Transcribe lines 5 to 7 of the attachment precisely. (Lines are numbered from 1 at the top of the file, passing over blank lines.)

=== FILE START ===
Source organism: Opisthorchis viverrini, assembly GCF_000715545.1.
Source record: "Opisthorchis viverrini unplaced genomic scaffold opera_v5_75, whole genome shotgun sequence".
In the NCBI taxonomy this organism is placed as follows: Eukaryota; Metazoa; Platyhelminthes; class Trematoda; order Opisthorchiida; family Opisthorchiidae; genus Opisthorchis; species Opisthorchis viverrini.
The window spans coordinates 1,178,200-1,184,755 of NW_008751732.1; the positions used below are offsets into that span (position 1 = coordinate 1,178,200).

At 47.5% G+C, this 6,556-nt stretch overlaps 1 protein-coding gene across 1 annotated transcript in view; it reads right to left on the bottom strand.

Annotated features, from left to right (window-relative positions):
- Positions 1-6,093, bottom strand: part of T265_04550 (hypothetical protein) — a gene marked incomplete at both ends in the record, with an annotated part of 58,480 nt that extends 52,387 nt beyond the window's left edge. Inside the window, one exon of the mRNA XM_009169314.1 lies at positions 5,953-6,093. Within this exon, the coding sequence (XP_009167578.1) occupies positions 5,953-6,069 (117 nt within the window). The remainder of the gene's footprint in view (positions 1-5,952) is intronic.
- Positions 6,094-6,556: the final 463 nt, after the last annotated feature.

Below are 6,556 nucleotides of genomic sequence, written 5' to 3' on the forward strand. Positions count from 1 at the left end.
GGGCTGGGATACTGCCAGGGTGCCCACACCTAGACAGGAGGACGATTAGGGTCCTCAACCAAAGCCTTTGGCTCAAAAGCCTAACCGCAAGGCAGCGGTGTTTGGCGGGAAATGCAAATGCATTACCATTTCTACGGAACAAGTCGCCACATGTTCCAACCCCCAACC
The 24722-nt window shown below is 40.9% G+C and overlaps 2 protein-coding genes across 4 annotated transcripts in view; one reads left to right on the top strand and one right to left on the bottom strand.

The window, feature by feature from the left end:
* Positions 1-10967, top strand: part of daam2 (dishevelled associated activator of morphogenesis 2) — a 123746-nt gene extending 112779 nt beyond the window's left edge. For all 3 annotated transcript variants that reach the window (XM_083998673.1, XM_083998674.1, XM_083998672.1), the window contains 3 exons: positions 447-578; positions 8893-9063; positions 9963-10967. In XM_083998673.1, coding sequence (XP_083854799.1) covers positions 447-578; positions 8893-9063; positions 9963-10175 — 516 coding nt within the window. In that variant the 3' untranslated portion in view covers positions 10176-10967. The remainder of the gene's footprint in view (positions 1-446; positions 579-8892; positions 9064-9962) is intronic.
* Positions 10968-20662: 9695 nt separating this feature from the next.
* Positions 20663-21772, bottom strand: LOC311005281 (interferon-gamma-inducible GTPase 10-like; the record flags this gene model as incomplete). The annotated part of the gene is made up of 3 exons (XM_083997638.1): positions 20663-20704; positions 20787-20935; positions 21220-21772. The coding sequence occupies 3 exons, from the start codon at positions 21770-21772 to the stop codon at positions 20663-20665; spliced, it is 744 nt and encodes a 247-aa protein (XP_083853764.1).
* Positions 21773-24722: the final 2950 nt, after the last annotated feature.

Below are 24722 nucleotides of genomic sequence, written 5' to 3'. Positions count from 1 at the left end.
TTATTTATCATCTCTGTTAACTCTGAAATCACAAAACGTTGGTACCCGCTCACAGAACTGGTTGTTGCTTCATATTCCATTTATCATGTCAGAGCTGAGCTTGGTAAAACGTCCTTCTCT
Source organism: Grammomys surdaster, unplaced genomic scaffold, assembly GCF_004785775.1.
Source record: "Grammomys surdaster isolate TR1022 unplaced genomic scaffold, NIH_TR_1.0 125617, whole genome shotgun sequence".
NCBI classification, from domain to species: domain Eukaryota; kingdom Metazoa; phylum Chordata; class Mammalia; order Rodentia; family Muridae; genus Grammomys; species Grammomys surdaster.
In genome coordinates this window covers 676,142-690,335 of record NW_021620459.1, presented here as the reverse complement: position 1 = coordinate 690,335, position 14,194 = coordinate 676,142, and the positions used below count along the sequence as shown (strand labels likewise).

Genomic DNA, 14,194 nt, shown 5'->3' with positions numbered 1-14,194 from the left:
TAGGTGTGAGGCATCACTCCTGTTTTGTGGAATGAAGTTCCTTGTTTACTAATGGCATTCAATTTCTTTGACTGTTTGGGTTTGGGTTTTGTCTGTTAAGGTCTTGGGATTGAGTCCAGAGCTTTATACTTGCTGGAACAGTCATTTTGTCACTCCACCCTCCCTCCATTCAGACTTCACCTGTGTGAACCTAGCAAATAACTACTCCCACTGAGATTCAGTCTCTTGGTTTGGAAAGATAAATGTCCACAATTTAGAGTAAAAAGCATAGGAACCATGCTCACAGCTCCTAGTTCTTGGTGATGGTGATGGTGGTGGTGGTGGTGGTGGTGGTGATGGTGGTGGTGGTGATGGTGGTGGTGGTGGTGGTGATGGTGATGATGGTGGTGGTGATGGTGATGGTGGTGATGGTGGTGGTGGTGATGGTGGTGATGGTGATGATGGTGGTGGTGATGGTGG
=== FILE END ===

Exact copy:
At 47.5% G+C, this 6,556-nt stretch overlaps 1 protein-coding gene across 1 annotated transcript in view; it reads right to left on the bottom strand.

Annotated features, from left to right (window-relative positions):
- Positions 1-6,093, bottom strand: part of T265_04550 (hypothetical protein) — a gene marked incomplete at both ends in the record, with an annotated part of 58,480 nt that extends 52,387 nt beyond the window's left edge. Inside the window, one exon of the mRNA XM_009169314.1 lies at positions 5,953-6,093. Within this exon, the coding sequence (XP_009167578.1) occupies positions 5,953-6,069 (117 nt within the window). The remainder of the gene's footprint in view (positions 1-5,952) is intronic.